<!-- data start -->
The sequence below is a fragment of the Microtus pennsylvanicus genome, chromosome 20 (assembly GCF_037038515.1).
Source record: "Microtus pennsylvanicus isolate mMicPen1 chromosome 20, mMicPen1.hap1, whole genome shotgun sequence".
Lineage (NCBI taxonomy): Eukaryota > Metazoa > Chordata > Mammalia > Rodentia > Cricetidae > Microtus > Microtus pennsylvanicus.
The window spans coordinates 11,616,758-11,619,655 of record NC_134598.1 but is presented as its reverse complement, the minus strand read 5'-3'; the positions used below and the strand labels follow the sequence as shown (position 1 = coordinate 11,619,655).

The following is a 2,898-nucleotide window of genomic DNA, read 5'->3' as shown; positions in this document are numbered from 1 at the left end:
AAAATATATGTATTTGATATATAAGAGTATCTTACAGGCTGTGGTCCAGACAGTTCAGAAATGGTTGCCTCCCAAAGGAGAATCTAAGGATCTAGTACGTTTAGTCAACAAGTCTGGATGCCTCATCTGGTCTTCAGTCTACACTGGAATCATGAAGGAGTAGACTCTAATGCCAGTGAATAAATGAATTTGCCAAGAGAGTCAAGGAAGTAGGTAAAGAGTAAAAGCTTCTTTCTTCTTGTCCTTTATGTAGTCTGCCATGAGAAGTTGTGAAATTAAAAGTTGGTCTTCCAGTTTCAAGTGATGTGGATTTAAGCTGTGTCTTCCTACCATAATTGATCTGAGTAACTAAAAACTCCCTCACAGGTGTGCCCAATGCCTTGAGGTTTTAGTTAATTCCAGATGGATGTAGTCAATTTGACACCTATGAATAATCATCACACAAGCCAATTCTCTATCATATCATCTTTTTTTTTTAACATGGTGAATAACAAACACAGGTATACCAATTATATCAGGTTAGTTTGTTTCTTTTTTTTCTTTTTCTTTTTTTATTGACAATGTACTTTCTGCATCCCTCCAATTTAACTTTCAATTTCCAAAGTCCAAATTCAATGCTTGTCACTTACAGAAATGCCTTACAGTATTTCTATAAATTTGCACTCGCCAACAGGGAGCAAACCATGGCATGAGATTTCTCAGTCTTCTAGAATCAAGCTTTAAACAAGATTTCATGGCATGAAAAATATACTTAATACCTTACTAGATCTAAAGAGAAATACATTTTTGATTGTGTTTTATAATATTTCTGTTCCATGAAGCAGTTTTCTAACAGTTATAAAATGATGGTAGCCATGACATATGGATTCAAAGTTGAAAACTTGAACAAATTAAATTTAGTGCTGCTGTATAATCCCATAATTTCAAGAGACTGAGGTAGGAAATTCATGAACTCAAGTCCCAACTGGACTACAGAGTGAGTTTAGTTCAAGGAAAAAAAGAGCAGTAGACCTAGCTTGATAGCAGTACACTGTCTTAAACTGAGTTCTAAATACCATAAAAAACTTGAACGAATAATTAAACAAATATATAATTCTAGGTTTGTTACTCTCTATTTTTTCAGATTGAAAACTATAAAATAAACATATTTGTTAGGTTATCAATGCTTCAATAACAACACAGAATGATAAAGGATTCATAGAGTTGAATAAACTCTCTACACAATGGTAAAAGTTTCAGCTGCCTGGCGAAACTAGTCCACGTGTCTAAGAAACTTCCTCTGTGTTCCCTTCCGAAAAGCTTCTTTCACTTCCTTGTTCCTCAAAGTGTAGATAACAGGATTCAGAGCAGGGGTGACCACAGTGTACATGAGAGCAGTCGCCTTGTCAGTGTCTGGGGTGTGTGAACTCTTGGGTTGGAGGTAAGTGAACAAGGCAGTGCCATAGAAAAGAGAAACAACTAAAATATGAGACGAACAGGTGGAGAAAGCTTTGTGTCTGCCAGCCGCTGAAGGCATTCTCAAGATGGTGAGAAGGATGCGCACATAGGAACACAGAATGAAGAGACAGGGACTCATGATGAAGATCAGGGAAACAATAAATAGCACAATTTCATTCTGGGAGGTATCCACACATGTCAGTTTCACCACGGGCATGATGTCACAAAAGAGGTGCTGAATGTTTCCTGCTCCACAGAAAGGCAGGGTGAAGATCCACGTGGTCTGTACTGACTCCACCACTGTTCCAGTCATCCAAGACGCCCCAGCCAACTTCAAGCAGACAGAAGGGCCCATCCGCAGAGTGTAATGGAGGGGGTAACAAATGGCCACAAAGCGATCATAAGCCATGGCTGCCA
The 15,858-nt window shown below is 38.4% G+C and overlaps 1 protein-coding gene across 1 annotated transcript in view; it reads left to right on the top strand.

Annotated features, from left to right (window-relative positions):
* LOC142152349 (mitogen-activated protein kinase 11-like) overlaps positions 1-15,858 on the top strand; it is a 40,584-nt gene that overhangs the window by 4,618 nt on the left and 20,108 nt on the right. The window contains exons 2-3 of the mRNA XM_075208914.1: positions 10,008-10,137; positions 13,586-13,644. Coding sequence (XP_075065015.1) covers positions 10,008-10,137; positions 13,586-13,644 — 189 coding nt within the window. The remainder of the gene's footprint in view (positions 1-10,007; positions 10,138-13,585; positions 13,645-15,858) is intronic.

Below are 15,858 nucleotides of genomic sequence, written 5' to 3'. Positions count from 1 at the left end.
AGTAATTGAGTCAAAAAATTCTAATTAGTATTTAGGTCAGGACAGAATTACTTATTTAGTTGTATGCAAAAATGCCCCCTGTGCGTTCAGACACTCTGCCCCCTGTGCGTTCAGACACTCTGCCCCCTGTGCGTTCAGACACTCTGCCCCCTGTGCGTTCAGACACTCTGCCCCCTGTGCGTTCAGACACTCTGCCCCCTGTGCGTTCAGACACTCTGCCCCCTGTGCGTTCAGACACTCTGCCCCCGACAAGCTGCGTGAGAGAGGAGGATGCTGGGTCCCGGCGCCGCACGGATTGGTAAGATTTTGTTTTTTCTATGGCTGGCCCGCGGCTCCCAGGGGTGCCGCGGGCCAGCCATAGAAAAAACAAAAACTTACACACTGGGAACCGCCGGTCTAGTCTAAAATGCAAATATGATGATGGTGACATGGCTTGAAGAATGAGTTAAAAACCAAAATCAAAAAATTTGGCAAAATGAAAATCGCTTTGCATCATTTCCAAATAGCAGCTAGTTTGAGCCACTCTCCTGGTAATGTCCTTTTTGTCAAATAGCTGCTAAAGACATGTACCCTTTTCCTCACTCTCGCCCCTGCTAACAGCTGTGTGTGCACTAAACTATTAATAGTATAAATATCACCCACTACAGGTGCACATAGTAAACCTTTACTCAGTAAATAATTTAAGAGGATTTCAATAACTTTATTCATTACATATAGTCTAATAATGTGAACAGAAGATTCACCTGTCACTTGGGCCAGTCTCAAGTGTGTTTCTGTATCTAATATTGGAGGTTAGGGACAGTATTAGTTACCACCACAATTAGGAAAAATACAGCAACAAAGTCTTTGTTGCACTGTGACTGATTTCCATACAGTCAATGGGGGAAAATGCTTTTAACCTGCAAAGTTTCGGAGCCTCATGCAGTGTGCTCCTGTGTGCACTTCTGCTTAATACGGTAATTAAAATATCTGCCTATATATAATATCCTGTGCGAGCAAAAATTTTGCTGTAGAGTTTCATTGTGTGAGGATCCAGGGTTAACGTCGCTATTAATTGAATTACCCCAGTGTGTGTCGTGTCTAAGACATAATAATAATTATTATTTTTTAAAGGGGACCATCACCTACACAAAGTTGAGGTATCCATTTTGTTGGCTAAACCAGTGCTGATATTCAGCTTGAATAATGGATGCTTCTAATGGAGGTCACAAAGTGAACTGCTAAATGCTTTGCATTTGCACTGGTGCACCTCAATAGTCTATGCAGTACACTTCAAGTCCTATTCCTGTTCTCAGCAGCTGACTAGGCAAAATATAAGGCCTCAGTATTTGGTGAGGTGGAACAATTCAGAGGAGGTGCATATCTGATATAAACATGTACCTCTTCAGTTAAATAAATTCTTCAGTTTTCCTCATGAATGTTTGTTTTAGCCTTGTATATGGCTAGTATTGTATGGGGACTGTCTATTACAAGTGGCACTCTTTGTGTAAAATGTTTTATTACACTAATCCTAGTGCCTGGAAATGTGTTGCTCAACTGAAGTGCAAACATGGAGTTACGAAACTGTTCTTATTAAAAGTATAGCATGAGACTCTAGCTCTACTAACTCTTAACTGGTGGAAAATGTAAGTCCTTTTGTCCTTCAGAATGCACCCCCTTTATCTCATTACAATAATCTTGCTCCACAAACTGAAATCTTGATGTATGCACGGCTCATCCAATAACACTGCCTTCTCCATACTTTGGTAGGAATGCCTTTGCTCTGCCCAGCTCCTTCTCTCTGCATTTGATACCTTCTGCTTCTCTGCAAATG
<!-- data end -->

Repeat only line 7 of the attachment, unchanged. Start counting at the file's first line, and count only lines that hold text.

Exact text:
The 15,858-nt window shown below is 38.4% G+C and overlaps 1 protein-coding gene across 1 annotated transcript in view; it reads left to right on the top strand.